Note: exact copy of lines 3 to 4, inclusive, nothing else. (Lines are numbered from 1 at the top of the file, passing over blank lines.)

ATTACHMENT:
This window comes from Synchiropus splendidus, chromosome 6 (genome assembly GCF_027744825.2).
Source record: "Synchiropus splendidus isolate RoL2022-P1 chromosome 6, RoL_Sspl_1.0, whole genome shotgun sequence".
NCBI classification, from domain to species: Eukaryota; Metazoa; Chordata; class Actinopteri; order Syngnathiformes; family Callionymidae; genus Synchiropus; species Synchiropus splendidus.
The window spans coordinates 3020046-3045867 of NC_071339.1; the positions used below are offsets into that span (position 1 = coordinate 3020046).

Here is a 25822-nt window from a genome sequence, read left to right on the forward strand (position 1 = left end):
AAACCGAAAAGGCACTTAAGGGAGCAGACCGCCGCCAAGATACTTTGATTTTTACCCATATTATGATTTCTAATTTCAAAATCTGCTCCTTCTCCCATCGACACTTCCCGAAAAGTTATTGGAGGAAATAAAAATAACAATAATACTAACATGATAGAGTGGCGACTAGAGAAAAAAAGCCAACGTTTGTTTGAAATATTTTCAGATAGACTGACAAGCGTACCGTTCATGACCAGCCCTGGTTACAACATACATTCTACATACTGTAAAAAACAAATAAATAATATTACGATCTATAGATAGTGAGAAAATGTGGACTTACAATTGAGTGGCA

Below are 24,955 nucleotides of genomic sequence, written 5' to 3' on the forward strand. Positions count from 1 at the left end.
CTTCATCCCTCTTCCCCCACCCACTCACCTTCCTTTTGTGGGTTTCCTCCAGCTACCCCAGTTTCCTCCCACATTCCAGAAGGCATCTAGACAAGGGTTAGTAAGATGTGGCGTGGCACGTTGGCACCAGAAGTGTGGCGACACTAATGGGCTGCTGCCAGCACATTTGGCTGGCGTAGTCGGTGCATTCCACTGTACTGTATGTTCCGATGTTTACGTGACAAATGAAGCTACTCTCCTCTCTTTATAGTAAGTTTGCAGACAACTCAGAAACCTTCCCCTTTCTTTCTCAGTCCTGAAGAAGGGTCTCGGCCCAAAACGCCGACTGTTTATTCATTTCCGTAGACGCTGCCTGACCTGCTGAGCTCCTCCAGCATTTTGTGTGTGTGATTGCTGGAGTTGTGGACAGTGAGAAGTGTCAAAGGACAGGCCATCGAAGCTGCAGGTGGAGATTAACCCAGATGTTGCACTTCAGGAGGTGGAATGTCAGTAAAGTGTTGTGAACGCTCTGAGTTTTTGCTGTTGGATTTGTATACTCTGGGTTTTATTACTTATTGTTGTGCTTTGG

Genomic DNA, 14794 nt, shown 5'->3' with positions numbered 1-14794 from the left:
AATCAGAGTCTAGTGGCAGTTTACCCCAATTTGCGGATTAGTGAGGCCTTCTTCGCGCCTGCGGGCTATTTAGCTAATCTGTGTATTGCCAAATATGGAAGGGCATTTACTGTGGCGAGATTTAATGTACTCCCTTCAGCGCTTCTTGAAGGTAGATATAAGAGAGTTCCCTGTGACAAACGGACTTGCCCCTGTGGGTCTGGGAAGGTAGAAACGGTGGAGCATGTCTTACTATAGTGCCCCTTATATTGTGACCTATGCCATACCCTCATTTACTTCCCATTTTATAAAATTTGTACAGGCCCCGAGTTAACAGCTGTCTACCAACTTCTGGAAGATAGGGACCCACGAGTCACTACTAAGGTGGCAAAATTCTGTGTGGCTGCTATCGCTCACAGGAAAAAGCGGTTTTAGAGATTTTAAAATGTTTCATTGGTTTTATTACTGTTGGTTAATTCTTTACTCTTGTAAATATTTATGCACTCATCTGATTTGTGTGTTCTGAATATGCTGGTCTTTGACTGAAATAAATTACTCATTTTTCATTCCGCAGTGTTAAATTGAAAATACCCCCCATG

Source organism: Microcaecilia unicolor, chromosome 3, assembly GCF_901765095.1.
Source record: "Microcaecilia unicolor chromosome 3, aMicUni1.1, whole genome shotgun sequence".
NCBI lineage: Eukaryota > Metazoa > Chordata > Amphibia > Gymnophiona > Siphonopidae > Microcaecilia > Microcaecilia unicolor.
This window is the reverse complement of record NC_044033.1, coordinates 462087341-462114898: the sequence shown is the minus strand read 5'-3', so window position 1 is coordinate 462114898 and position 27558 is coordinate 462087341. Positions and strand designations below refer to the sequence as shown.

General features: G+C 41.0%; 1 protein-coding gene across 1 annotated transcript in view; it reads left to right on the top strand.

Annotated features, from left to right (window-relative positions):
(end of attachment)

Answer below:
NCBI classification, from domain to species: Eukaryota; Metazoa; Chordata; class Actinopteri; order Syngnathiformes; family Callionymidae; genus Synchiropus; species Synchiropus splendidus.
The window spans coordinates 3020046-3045867 of NC_071339.1; the positions used below are offsets into that span (position 1 = coordinate 3020046).